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Educate yourself and others

Being diagnosed with liver disease as a teenager turns your life upside down. Sixteen years on from receiving that shock diagnosis, Bethan shares her story.

Bethan aged 16

I was a happy healthy 15 year old until a friends mum (a nurse!) noticed that I had yellowing of my eyes – so off we went to the doctors who quickly referred me to the hospital. My family were warned this could be serious so we went home, packed an overnight bag and off we went to the children’s ward at our local hospital in Bangor.


After days and days of tests, it was decided I was to be transferred to Birmingham Children’s Hospital and every time I see their red balloon logo, I still think of those who have donated in some way to the hospital’s charity.


Whilst at Birmingham, I had biopsy after biopsy of my liver, which I can only describe as an apple corer taking a slither of your liver for testing. This sounds really strange and of course I couldn’t feel a thing but it’s very interesting when you see what’s been taken!


Adjusting to new normal


I don’t remember the exact day I was told I had autoimmune hepatitis but I am lucky enough to have lots of medical professionals within my family who helped us understand medical jargon. The doctors and nurses on the ward were also excellent.


Following my diagnosis and discharge from hospital I have to say that life carried on pretty much as normal, but with added medications and disruptions to school for my hospital appointments. These were every month at first, then bi-monthly, then every three months until I went down to six monthly check-ups. I used to go to school in the morning, then Mum would pick me up at lunch time to drive the four hour journey to Birmingham, stay overnight and go to my appointment the next day, then drive home.


Telling people I had a liver disease became the normal thing to do and I suppose it made me special in a way. My main issue at the time was the medication – I had always had a big problem swallowing tablets, so when you are suddenly prescribed around 20 tablets per day – this is really difficult! I had soluble medication instead, so when I stayed at friend’s houses, their parents needed to know and friends wanted to know why I was drinking so many shot glasses in the morning! (Promise, it was my medication and some of them tasted awful – it’s much better to swallow the tablet!)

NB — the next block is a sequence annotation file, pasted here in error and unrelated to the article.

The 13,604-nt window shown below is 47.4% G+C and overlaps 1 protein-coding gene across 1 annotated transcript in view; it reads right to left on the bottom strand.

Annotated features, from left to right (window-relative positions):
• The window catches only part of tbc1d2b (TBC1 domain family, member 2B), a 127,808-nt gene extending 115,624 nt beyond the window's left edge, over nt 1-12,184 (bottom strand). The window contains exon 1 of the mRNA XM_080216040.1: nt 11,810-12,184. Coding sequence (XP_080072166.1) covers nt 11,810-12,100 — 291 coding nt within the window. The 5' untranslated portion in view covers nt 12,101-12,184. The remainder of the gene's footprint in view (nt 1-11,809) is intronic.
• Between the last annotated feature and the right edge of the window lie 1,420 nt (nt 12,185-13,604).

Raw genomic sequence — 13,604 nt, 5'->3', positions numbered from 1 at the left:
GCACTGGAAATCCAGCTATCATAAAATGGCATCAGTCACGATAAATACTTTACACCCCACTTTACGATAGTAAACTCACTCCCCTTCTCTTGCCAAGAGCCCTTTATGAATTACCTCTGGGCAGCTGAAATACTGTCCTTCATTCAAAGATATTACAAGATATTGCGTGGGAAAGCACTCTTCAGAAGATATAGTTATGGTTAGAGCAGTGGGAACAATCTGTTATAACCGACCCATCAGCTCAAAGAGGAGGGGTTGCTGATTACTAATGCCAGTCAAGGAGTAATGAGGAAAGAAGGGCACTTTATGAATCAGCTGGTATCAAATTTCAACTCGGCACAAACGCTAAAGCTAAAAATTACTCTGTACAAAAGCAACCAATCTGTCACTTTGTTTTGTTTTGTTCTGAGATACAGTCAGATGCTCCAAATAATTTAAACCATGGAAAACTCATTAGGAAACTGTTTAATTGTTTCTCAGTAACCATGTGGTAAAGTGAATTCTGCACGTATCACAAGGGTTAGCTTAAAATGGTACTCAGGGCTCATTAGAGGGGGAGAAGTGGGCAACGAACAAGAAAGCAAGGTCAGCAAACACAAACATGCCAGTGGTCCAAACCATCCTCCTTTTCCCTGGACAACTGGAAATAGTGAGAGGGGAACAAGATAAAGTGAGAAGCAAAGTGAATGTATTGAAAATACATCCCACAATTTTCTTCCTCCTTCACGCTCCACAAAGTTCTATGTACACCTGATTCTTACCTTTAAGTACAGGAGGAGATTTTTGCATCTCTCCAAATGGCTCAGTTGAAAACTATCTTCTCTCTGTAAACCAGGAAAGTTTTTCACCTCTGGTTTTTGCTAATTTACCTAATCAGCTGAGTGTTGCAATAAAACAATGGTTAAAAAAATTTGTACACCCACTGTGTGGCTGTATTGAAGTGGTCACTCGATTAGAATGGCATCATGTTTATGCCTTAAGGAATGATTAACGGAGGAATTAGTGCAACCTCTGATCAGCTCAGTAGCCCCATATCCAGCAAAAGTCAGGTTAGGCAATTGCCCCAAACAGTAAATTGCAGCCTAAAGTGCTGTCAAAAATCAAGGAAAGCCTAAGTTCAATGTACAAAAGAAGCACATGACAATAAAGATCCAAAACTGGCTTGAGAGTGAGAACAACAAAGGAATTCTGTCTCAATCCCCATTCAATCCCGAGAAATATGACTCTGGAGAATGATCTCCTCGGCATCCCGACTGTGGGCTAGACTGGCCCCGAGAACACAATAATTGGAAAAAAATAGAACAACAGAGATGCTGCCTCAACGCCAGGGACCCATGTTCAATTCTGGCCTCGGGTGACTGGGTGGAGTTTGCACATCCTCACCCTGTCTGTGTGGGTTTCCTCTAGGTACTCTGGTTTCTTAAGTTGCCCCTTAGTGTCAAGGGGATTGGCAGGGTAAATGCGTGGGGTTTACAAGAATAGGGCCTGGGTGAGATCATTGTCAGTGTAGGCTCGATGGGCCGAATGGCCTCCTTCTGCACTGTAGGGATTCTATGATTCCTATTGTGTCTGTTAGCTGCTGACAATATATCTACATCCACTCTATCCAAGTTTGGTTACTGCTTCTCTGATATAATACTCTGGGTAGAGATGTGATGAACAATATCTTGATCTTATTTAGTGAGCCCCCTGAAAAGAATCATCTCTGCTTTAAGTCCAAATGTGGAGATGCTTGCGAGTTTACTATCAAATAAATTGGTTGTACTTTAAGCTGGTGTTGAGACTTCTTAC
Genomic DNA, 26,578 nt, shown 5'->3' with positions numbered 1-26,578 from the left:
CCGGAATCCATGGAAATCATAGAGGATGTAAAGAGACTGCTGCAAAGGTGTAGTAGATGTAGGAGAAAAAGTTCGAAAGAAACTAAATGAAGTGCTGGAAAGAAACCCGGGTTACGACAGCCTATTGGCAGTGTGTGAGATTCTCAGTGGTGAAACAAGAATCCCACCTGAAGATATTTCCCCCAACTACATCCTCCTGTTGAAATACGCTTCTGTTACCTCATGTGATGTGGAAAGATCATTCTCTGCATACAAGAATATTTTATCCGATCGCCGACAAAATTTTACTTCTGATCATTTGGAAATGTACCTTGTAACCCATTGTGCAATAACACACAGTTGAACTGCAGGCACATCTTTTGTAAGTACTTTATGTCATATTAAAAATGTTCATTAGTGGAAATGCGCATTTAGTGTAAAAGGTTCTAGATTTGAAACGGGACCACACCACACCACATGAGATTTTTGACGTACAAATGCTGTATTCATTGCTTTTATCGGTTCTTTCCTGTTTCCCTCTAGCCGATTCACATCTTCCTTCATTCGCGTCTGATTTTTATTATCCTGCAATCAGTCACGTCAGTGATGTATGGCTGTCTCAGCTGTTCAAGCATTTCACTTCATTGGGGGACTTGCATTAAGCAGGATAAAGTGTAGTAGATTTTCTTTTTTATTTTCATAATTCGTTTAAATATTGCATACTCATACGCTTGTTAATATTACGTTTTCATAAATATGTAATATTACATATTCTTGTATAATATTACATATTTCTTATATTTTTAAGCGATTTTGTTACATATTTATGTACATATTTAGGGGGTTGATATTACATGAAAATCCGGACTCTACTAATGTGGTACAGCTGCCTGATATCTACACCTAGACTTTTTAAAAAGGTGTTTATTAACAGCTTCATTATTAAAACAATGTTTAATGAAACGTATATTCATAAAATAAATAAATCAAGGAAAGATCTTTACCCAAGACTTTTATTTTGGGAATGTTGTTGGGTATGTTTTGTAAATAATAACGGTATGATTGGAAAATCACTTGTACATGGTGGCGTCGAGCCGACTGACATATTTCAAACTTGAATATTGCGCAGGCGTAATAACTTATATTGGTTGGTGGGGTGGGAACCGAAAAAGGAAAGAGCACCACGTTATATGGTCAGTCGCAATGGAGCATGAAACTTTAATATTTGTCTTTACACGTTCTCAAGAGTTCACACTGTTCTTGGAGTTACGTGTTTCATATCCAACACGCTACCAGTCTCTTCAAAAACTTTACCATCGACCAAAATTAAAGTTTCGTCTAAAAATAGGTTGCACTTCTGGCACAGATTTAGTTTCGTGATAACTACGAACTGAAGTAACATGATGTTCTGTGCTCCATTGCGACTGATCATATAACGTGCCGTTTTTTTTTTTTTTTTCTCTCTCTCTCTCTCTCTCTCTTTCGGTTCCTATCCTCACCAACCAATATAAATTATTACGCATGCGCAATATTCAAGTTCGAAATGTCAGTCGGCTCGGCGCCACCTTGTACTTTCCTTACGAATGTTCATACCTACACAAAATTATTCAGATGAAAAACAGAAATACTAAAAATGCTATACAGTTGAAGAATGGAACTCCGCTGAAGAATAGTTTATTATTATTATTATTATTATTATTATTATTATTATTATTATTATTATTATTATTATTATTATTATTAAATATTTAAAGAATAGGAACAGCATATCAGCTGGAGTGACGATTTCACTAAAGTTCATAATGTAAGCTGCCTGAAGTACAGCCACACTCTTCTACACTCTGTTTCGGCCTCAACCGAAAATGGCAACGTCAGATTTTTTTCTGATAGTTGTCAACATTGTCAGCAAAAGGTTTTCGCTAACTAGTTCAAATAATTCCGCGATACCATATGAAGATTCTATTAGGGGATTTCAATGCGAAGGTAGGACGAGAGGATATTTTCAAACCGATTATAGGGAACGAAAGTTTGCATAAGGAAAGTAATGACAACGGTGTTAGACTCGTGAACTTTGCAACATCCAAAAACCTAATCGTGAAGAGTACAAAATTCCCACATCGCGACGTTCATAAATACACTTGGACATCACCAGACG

I’m happy to report that, shocking though my diagnosis was, it didn’t affect my social life or education – I passed my GCSE’s and A Levels and went onto University where I gained a 2:1 in my degree.


Alcohol is obviously a big part of a social setting, especially at University, so you could say that  affected my life a lot. I did drink sometimes, but not every night. After all, I had my precious liver to look after!


Education matters

Being on steroids meant that I put on lots and lots of weight and I remember people saying how healthy I looked. I didn’t feel it, I hate looking back at pictures but it wasn’t my fault I was poorly. I have a liver disease. To any other young person who has to take steroids due to their liver condition I would just say remember that  steroids will save your life – and education will help you understand how important that is.

Education is KEY when you’re diagnosed with a rare condition. At 15, and for years afterwards I understood the basics of my liver and that I had to take steroids for the rest of my life, but my friends didn’t know what I had or how I’d got it. People hear hepatitis and think the worst – but educate yourself, to educate others on your rare disease and you’ll be absolutely fine.


I was put in touch with CLDF shortly after I was diagnosed. Laura was the young person’s support officer at the time and she used to always check in with us via phone call, ensure we had everything we needed and came to say hello when we were at the hospital. CLDF provides the support and a community that no one else can – you get to meet with fellow liver disease patients and talk about your experiences. As mum and I were back and forth to Birmingham over a 10 year period , we decided we wanted to fundraise for CLDF, so we did quizzes, bingos and I even did a zipwire ride to conquer my fears! It felt good to know that we were helping other young people to get the same support that we were receiving.


Live life to the full


Through all the research I had done on my condition following diagnosis, I had learned that only  2% of patients with autoimmune hepatitis can remain off medication – the majority are on medication for life and I’d accepted that. So it was a great surprise eight years ago to be taken off medication. I’ve had my ups and downs during that time with regular blood tests, ultrasounds and fibroscans, but to continue with six monthly check ups and be in that 2% makes me really proud of my little liver!

My intention now is to remain, happy, healthy and to live life to the full as I have been since my diagnosis in 2007. I’m lucky to have an interesting job, working in HR for a digital health company. I’ve been to over 30 different countries since my diagnosis, embracing every opportunity, exploring and experiencing new things, climbing mountains, paddleboarding, cycling, drinking the occasional gin, baking and then eating the bakes and enjoying life in my little home with my two cats…


My advice to any young person who gets the news I did as a teenager would be:

  • ️ swallow the tablets
  • ️ go to your appointments – all of them
  • ️ keep an eye (!) on the whites of your eyes for discolouration
  • ️ educate yourself and ask questions on your condition/ disease
  • ️ talk to your family, CLDF and others
  • ️ join a support group

And most importantly …

  • ️ live your life to its fullest. There is nothing that you can’t do!

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